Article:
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Figure 2: Closeup view of the same patient

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   Discussion Top


High usage of etoricoxib by prescription as well as self-administered routes has led to increase in reports of side effects and adverse reactions including dermatologic reactions in 0.1%–0.3% of cases.[6]

Various studies have been done wherein cases with a history of adverse cutaneous reactions to NSAIDs were challenged with etoricoxib. They have reported varying incidence of cutaneous reactions.[7]

Sporadic cases of etoricoxib-induced acute generalized exanthematous pustulosis [8] and erythema multiforme-like eruption have also been documented [9] as are case reports of erythema and fixed drug eruption induced by etoricoxib.[10]

Drug-induced erythema is a type IV hypersensitivity reaction of the Gell and Coombs classification.[11] Prompt cessation of the incriminating drug results in resolution of the rash. No specific treatment is required; however, topical corticosteroids and/or oral antihistaminics may give symptomatic relief from itching.

Etoricoxib is an effective NSAID with minimal cutaneous adverse reaction reported so far. However in doubtful circumstances, the possibility of any kind of adverse reaction to a drug must be kept in mind. In our case, the diagnosis was corroborated with the help of Naranjo score. To the best of our knowledge, pretibial erythema associated with edema has not been reported so far in any patient receiving etoricoxib.

Financial support and sponsorship

Nil.

Conflicts of interest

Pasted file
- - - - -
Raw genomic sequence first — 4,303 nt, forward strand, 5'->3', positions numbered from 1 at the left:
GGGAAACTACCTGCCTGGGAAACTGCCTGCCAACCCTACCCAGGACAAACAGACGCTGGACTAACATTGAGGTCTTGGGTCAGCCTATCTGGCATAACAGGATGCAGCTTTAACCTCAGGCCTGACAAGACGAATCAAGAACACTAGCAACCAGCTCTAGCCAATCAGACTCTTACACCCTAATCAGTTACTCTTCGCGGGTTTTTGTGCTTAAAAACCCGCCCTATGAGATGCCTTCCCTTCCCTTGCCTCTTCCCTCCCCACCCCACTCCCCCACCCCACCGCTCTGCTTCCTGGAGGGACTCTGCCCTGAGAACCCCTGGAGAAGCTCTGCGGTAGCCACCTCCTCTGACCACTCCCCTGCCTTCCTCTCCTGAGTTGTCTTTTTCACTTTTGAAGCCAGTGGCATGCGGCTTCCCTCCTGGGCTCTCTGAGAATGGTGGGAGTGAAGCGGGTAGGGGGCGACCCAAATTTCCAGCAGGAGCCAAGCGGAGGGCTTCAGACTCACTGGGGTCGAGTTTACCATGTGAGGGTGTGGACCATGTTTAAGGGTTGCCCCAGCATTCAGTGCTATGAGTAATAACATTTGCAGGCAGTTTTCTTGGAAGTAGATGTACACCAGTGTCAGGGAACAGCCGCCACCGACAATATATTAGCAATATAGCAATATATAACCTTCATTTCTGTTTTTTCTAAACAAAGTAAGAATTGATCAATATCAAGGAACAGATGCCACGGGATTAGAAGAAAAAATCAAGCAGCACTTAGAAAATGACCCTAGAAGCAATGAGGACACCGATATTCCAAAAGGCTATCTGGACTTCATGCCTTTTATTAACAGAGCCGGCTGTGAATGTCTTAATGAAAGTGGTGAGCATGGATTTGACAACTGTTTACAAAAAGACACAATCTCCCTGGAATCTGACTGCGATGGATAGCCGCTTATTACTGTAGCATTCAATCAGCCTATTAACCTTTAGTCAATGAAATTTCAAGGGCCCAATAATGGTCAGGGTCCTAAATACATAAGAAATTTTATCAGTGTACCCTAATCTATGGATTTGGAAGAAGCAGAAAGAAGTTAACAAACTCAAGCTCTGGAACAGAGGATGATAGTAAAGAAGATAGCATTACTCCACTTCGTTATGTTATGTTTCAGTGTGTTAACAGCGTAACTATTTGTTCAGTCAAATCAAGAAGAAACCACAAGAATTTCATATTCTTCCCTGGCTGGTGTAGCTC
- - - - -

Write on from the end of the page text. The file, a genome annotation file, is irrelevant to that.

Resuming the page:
There are no conflicts of interest.

 
   References Top

1.
Fu JY, Masferrer JL, Seibert K, Raz A, Needleman P. The induction and suppression of rostaglandin H2 synthase (cyclooxygenase) in human monocytes. J Biol Chem 1990;265:16737-40.  Back to cited text no. 1
    
2.
Kujubu DA, Fletcher BS, Varnum BC, Lim RW, Herschman HR. TIS10, a phorbol ester tumor promoter-inducible mRNA from Swiss T3 cells, encodes a novel prostaglandin synthase/cyclooxygenase homologue. J Biol Chem 1991;266:12866-72.  Back to cited text no. 2
    
3.
Süleyman H, Demircan B, Karagöz Y. Anti-inflammatory and side effects of cyclooxygenase inhibitors. Pharmacol Rep 2007;59:247-58.  Back to cited text no. 3
    
4.
Fitzgerald GA. Coxibs and cardiovascular disease. N Engl J Med 2004;351:1709-11.  Back to cited text no. 4
    
5.
Naranjo CA, Busto U, Sellers EM, Sandor P, Ruiz I, Roberts EA, et al. A method for estimating the probability of adverse drug reactions. Clin Pharmacol Ther 1981;30:239-45.  Back to cited text no. 5
    
6.
Settipane GA. Aspirin and allergic diseases: A review. Am J Med 1983;74:102-9.  Back to cited text no. 6
    
7.
Reginster JY, Malmstrom K, Mehta A, Bergman G, Ko AT, Curtis SP, et al. Evaluation of the efficacy and safety of etoricoxib compared with naproxen in two, 138-week randomised studies of patients with osteoarthritis. Ann Rheum Dis 2007;66:945-51.  Back to cited text no. 7
    
8.
Makela L, Lammintausta K. Etoricoxib-induced acute generalized exanthematous pustulosis. Acta Derm Venereol 2008;88:200-1.  Back to cited text no. 8
    
9.
Thirion L, Nikkels AF, Piérard GE. Etoricoxib-induced erythema-multiforme-like eruption. Dermatology 2008;216:227-8.  Back to cited text no. 9
    
10.
Augustine M, Sharma P, Stephen J, Jayaseelan E. Fixed drug eruption and generalised erythema following etoricoxib. Indian J Dermatol Venereol Leprol 2006;72:307-9.  Back to cited text no. 10
[PUBMED]  Medknow Journal  
11.
Blume JE, Ali L, Ehrlich M, Helm TM. Drug Eruptions. Medscape. 2014. Available from: http://emedicine.medscape.com/article/1049474-overview. [Last accessed on 2015 May 28].  Back to cited text no. 11
    


    Figures

  [Figure 1], [Figure 2]